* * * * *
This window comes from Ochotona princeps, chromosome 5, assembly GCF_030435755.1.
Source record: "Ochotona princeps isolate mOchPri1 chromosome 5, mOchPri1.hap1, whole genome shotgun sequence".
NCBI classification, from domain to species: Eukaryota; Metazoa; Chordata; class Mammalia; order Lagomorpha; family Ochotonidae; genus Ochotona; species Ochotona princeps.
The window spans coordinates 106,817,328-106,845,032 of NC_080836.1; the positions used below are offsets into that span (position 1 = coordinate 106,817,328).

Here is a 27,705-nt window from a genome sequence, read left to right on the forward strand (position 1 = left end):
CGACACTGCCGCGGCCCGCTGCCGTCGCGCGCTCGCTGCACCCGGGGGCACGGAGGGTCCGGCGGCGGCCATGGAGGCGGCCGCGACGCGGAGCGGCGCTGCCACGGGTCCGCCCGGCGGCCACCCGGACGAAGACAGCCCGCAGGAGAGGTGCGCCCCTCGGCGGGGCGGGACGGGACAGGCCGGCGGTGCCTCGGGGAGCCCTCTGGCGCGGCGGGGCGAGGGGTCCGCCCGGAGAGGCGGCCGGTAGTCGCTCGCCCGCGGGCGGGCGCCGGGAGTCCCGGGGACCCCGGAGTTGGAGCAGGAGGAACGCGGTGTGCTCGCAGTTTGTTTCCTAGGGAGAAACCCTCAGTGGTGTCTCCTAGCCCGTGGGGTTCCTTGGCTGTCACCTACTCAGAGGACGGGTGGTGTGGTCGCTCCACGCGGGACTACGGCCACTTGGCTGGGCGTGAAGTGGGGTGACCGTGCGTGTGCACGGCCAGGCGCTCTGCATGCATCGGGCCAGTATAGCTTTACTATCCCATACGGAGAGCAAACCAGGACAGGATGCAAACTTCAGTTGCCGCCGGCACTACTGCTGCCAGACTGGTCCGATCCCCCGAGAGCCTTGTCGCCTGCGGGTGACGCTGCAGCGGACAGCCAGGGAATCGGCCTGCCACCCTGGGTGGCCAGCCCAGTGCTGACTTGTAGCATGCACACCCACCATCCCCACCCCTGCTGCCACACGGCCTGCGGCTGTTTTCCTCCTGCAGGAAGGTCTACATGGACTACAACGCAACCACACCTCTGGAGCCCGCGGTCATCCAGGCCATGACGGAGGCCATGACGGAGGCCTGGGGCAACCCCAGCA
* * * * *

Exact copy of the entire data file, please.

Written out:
This window comes from Ochotona princeps, chromosome 5, assembly GCF_030435755.1.
Source record: "Ochotona princeps isolate mOchPri1 chromosome 5, mOchPri1.hap1, whole genome shotgun sequence".
NCBI classification, from domain to species: Eukaryota; Metazoa; Chordata; class Mammalia; order Lagomorpha; family Ochotonidae; genus Ochotona; species Ochotona princeps.
The window spans coordinates 106,817,328-106,845,032 of NC_080836.1; the positions used below are offsets into that span (position 1 = coordinate 106,817,328).

Here is a 27,705-nt window from a genome sequence, read left to right on the forward strand (position 1 = left end):
CGACACTGCCGCGGCCCGCTGCCGTCGCGCGCTCGCTGCACCCGGGGGCACGGAGGGTCCGGCGGCGGCCATGGAGGCGGCCGCGACGCGGAGCGGCGCTGCCACGGGTCCGCCCGGCGGCCACCCGGACGAAGACAGCCCGCAGGAGAGGTGCGCCCCTCGGCGGGGCGGGACGGGACAGGCCGGCGGTGCCTCGGGGAGCCCTCTGGCGCGGCGGGGCGAGGGGTCCGCCCGGAGAGGCGGCCGGTAGTCGCTCGCCCGCGGGCGGGCGCCGGGAGTCCCGGGGACCCCGGAGTTGGAGCAGGAGGAACGCGGTGTGCTCGCAGTTTGTTTCCTAGGGAGAAACCCTCAGTGGTGTCTCCTAGCCCGTGGGGTTCCTTGGCTGTCACCTACTCAGAGGACGGGTGGTGTGGTCGCTCCACGCGGGACTACGGCCACTTGGCTGGGCGTGAAGTGGGGTGACCGTGCGTGTGCACGGCCAGGCGCTCTGCATGCATCGGGCCAGTATAGCTTTACTATCCCATACGGAGAGCAAACCAGGACAGGATGCAAACTTCAGTTGCCGCCGGCACTACTGCTGCCAGACTGGTCCGATCCCCCGAGAGCCTTGTCGCCTGCGGGTGACGCTGCAGCGGACAGCCAGGGAATCGGCCTGCCACCCTGGGTGGCCAGCCCAGTGCTGACTTGTAGCATGCACACCCACCATCCCCACCCCTGCTGCCACACGGCCTGCGGCTGTTTTCCTCCTGCAGGAAGGTCTACATGGACTACAACGCAACCACACCTCTGGAGCCCGCGGTCATCCAGGCCATGACGGAGGCCATGACGGAGGCCTGGGGCAACCCCAGCA